How I Studied Abroad in Seoul As A Broke College Student
Me in Gyeongju, South Korea
As a college kid who paid for everything from tuition to housing on my own and heavily relied on financial aid, I never thought studying abroad was an option. Especially when I looked at the prices for studying abroad - they were overwhelming.
It wasn’t until I spoke to people in similar financial situations who went abroad that I knew it was possible and wanted that experience for myself. But with the support of the Benjamin A. Gilman Scholarship Program, I made it happen during the fall 2021 semester and studied abroad at Korea University. Below I detail how I afforded my study abroad program as a broke college student.
Korean won N Gatluak
My goal was to earn $12,000 in scholarships to cover the total cost of my program and earn $5,000 for living and travel expenses while in Korea. I learned from different advisors and students who’ve studied abroad that $3000-$5000 is a safe amount of money to take abroad but no less than $2000 in Korea.
I aimed for the higher end of that range to feel financially secure when I went abroad and because I couldn’t work while abroad with the visa I had. However, with careful budgeting, I could have lived in Korea just fine at the lower end of that range.
The majority of my funding came from scholarships. One of the first scholarships I applied for and received was the Benjamin A. Gilman International Scholarship Program. The Gilman Scholarship Program is one of the more competitive awards, but it provides substantial funding for students.
It’s funded and run by the U.S. Department of Cultural Affairs, and they award up to $5000 to students who qualify for and receive pell grant funding. I was initially awarded $3000, but it increased to $4000 because of supplemental emergency response funding from the government due to the Covid-19 crisis. However, the amount each recipient receives may vary.
My university also had a dedicated scholarship portal for study abroad programs that I was able to fill out. After completing a short application and explaining how studying abroad would benefit my educational and career goals, my university matched and awarded me several scholarships totaling up to $6,500.
I was thankful that the annual scholarships I got from my university’s financial aid office also went towards my study abroad program, which helped me reach my goal of earning $12,000 in scholarships for the program itself. If you’re considering studying abroad, speak to your advisor to ensure that your annual financial aid goes toward your study abroad expenses, as this depends on the school and program.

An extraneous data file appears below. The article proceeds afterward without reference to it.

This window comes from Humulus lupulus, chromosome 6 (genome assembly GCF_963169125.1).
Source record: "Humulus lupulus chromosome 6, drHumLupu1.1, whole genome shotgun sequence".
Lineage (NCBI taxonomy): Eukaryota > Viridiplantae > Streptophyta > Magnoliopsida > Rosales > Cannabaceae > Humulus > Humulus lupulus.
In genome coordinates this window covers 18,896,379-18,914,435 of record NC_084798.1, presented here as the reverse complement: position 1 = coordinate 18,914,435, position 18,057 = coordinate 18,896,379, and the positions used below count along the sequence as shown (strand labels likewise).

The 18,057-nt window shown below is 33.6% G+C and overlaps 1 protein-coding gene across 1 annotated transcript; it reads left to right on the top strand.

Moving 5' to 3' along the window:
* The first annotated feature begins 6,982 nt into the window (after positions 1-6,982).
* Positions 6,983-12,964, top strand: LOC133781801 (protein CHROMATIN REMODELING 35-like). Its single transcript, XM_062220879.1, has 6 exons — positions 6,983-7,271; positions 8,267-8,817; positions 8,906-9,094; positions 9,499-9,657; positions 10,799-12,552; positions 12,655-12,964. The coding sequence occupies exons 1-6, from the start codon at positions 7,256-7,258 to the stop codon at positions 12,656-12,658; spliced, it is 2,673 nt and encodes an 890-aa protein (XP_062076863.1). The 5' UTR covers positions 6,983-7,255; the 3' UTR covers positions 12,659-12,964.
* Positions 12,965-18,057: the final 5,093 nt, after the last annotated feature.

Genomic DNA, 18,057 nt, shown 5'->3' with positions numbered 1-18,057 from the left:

Part-Time & Full-Time Jobs
Aside from scholarships, I worked part-time during the school year and full-time during the summer. It was difficult to save money during the school year because I had bills to pay, and most of my money would go toward rent, utilities, etc. But, over the summer, I saved around $4400 for my program.
My piggy bank
I am a person who hates carrying cash. I either spend it or forget it in a random bag whenever I have it. When I decided to study abroad, I started being more intentional about my spending and where I was storing my money. I began putting bills or coins in a piggy bank when I got home to prevent me from spending or misplacing my cash. I did this for a year and saved about $600.
I’m grateful for programs like the Gilman Program that supported me during my study abroad program. Without their support, I wouldn’t have been able to study abroad and have an eye-opening experience. I talk more about the ways studying abroad in Seoul changed my life in this post here.
If there’s anything else you want to know about how I afforded my study abroad program or study abroad-related questions in general, please leave a comment below.